May 24, 2018
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Grant Establishes Center to Eliminate Health Disparities

The University of Illinois at Chicago has been awarded a $7.2 million
federal grant to establish the UIC Center of Excellence in Eliminating
Health Disparities.

The new center, funded by a five-year grant from the National Center on
Minority Health and Health Disparities of the National Institutes of
Health, will focus on health disparities in prostate and colorectal
cancer, community-based breast cancer initiatives, and training and
educating the next generation of health disparities researchers.

"The new center will be a multi-faceted, university-wide resource to
integrate health disparities research and activities," said Elizabeth
Calhoun, associate professor of health policy and administration at the
UIC School of Public Health, and director and principal investigator of
the new center. "We plan to engage new investigators in health
disparities, reaching not only into our undergrad and graduate
populations, but even into high school, to build a pipeline of
researchers interested in health disparities."

Carol Ferrans, professor and associate dean for research at the UIC
College of Nursing, is co-director of the center.

Researchers at the center will build upon prior UIC research to
implement a community project to eliminate breast cancer disparities in
South Side Chicago communities disproportionately affected by high
rates of breast cancer deaths. The project will use culturally
sensitive messages to promote mammography screening, address beliefs
that contribute to screening reluctance, and address personal and
health system barriers to screening.

The center's primary research projects will specifically look at
disparities in prostate and colorectal cancer.

Colorectal cancer is the second most common cancer among
African-American women and the third most common for African-American
men. Late stage diagnosis, method of detection, delays from detection
to surgical intervention, and disparities in treatment may all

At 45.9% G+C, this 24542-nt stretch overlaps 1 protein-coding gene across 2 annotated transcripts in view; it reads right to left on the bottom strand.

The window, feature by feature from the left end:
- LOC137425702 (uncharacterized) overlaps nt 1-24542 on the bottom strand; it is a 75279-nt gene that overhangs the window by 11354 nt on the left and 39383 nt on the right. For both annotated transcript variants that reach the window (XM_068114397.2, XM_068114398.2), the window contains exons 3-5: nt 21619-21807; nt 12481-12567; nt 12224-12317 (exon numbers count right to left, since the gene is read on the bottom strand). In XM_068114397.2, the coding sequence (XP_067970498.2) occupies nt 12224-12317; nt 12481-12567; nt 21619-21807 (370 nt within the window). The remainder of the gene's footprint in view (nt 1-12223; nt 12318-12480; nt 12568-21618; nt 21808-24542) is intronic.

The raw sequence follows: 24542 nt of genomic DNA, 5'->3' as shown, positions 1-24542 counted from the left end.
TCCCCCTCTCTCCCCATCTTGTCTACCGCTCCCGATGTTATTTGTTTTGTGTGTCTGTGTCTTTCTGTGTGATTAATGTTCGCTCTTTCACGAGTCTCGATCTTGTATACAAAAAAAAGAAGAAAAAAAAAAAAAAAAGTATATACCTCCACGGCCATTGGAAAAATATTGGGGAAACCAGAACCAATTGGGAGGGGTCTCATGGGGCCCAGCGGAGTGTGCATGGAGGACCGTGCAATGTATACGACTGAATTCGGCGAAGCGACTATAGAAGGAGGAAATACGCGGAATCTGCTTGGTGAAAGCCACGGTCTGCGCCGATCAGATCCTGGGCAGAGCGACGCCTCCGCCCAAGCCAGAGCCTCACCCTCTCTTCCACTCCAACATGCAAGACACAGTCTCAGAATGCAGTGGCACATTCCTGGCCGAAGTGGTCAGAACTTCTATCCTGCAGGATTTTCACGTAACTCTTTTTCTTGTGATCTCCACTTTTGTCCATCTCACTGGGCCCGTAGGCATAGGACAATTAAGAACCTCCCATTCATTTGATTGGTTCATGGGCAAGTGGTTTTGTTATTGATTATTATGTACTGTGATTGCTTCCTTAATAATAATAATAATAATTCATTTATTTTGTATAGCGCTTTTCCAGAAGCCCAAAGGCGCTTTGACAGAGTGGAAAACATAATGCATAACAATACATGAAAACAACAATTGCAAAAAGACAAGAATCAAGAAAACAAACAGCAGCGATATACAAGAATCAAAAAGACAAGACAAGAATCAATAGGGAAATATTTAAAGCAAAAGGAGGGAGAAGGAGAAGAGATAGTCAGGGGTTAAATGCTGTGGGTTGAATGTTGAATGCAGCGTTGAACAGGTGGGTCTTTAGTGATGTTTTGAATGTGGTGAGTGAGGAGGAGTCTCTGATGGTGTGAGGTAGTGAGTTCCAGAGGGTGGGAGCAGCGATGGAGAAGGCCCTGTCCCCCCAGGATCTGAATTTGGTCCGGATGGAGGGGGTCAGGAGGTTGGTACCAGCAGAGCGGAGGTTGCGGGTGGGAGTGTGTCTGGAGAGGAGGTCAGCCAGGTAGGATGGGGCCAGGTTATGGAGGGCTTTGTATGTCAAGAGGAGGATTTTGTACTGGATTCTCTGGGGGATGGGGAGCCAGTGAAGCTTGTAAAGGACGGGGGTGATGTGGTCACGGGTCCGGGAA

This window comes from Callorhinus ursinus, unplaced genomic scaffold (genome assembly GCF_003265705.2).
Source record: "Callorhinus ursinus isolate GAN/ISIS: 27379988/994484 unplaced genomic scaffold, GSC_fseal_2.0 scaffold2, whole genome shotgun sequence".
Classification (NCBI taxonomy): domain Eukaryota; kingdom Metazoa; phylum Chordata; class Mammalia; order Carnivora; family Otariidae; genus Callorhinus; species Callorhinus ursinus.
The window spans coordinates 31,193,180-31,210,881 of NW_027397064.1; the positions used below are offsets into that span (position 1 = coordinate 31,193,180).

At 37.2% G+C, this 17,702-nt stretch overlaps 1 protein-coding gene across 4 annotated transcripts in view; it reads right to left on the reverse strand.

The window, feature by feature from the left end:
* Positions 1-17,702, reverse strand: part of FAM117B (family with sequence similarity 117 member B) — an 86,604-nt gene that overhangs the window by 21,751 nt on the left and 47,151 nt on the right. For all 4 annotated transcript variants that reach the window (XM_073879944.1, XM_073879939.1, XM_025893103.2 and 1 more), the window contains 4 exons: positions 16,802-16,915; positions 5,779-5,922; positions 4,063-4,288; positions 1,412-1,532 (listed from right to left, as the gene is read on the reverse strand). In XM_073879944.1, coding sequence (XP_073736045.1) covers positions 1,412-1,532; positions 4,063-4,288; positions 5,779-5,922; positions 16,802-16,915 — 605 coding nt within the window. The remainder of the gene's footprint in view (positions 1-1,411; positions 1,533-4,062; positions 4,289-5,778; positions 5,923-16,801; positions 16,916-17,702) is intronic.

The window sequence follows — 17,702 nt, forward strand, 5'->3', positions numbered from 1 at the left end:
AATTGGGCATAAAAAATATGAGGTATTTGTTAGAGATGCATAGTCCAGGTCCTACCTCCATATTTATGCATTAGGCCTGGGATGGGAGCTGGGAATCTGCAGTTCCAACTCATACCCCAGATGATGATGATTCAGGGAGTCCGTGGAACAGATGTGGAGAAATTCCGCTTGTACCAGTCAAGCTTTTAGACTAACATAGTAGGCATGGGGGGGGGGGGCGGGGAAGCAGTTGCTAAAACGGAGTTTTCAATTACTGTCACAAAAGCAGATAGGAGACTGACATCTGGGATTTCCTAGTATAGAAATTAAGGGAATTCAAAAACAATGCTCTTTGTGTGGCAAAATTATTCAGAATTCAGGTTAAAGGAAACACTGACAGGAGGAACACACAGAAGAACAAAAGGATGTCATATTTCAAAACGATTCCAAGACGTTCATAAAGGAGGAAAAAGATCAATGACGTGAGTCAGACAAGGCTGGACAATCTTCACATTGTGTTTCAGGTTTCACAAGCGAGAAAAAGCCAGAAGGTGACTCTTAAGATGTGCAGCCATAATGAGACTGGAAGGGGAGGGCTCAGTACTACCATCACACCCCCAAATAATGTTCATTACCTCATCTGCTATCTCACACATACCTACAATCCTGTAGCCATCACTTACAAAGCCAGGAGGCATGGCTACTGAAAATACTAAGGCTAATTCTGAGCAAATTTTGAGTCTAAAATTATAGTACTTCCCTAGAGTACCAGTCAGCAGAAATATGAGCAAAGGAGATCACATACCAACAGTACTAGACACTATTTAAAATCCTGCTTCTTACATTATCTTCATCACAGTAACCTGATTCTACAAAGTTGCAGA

contribute to African Americans having the highest mortality from this
disease of any racial or ethnic group, according to researchers.

In one study, led by Garth Rauscher, UIC assistant professor of
epidemiology, researchers will enroll 500 African-American patients
newly diagnosed with colorectal cancer to obtain information about
screening, stage at diagnosis and treatment. The researchers will look
at personal barriers such as cultural beliefs about cancer, social
support, transportation, housing, literacy, perceived stress, fear,
medical trust, as well as access barriers such as insurance status.

A second study, led by Vince Freeman, UIC assistant professor of
epidemiology, will compile data on prostate and colorectal cancer cases
diagnosed between 1995 and 2008 in Chicago to conduct a
population-based analysis of clinical, socioeconomic and health care
factors that account for mortality differences between African
Americans and Caucasians.

Ultimately, these statistical models will allow researchers to predict
hot-spot areas heavily burdened with disease, said Calhoun, and provide
effective measures for deploying resources such as targeted cancer

The center has a research core, a training and education core, and a
community engagement core, led by Richard Warnecke, Faye Davis, and
Carol Ferrans, respectively, who are researchers at the UIC Institute
for Health Research and Policy.

Rauscher and Freeman are researchers at the UIC Institute for Health
Research and Policy and the UIC Cancer Center.

The new UIC Center of Excellence in Eliminating Health Disparities will
involve faculty from all six of UIC's health sciences colleges, the UIC
Institute for Health Research and Policy, the UIC Center for Clinical
Translational Science, and the UIC Cancer Center to develop a
comprehensive strategy to incorporate research, education, policy
changes and community partnerships to reduce health disparities in
Chicago and beyond.

An extended interview as MP3 audio file is available at

Photographs of Elizabeth Calhoun are available

UIC ranks among the nation's top 50 universities in federal research
funding and is Chicago's largest university with 25,000 students,
12,000 faculty and staff, 15 colleges and the state's major public
medical center. A hallmark of the campus is the Great Cities
Commitment, through which UIC faculty, students and staff engage with
community, corporate, foundation and government partners in hundreds of
programs to improve the quality of life in metropolitan areas around
the world.

For more information about UIC, visit

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